Reference : Players' moral decisions in virtual worlds: Morality in video games
Books : Book published as author, translator, etc.
Social & behavioral sciences, psychology : Communication & mass media
http://hdl.handle.net/10993/39328
Players' moral decisions in virtual worlds: Morality in video games
English
Melzer, André mailto [University of Luxembourg > Faculty of Language and Literature, Humanities, Arts and Education (FLSHASE) > Integrative Research Unit: Social and Individual Development (INSIDE) >]
Holl, Elisabeth mailto [University of Luxembourg > Faculty of Language and Literature, Humanities, Arts and Education (FLSHASE) > Integrative Research Unit: Social and Individual Development (INSIDE) >]
2020
Oxford University Press
New York
U.S.A.
[en] From complex multi-players to casual gaming: video games are the most common virtual environment for entertainment that younger generations spend a significant time in. Although early game titles already featured morality-related topics, implementing meaningful eudaimonic playing based on moral decision making has become increasingly popular. Unfortunately, scientific analyses of game-related moral decisions mostly revolve around the effects of players engaging in virtual violence, leading to ongoing heated debates in academia and the general public (e.g., Anderson et al., 2010; Ferguson, 2007). To date, however, only few studies have tried to disentangle the moral aspects of video games from virtual violence (e.g., Joeckel, Bowman, & Dogruel, 2012). The present chapter provides an overview on both established and novel theories on psychological processing of moral decision making in virtual worlds in line with cutting-edge game examples. These theories aim at explaining how games can elicit moral processing as well as the factors that modulate these processes once the player is morally engaged. Based on i.a. aspects of the theory of presence (Biocca, Harms, & Burgoon, 2003; Tamborini & Skalski, 2006), moral disengagement (Bandura, 2002; Hartmann & Vorderer, 2010) and a dual process model of moral judgement (Greene, Sommerville, Nystrom, Darley, & Cohen, 2001; Gubbins & Byrne, 2014; Haidt, 2001), a new model is proposed. Furthermore, individual characteristics such as playing experience, player motivation and moral salience according to the moral foundations theory (Haidt & Joseph, 2008; Tamborini, 2011) are integrated in the model.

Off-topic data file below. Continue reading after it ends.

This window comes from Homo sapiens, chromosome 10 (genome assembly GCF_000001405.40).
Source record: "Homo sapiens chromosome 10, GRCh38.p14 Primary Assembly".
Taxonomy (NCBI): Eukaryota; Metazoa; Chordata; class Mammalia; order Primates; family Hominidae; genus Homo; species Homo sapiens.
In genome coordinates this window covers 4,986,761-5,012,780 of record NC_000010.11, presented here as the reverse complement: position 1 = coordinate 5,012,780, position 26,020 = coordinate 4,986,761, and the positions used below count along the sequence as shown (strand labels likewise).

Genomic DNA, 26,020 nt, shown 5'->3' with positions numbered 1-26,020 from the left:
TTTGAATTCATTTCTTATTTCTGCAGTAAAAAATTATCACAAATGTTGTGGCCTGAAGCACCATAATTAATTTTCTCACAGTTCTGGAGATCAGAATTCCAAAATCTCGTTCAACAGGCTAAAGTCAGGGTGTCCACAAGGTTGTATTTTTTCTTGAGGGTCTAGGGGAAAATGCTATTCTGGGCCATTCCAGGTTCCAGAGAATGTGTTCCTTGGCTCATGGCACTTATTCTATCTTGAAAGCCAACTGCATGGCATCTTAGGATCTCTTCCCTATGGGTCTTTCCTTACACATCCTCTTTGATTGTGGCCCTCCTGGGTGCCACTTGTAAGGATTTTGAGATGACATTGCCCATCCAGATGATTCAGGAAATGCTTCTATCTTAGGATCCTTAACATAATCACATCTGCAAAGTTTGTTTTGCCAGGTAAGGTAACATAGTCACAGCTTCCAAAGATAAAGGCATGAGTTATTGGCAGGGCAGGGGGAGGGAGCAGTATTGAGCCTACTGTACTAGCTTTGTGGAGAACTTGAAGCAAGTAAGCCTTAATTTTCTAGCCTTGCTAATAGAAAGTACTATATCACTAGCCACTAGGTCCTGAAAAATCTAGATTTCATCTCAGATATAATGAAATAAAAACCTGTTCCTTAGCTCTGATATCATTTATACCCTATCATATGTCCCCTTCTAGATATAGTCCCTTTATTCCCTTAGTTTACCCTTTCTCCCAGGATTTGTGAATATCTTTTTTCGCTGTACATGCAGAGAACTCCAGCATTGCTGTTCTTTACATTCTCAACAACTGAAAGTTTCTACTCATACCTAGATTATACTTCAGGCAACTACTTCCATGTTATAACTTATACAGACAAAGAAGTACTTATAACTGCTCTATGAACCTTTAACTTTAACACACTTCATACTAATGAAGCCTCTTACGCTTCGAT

http://hdl.handle.net/10993/39328

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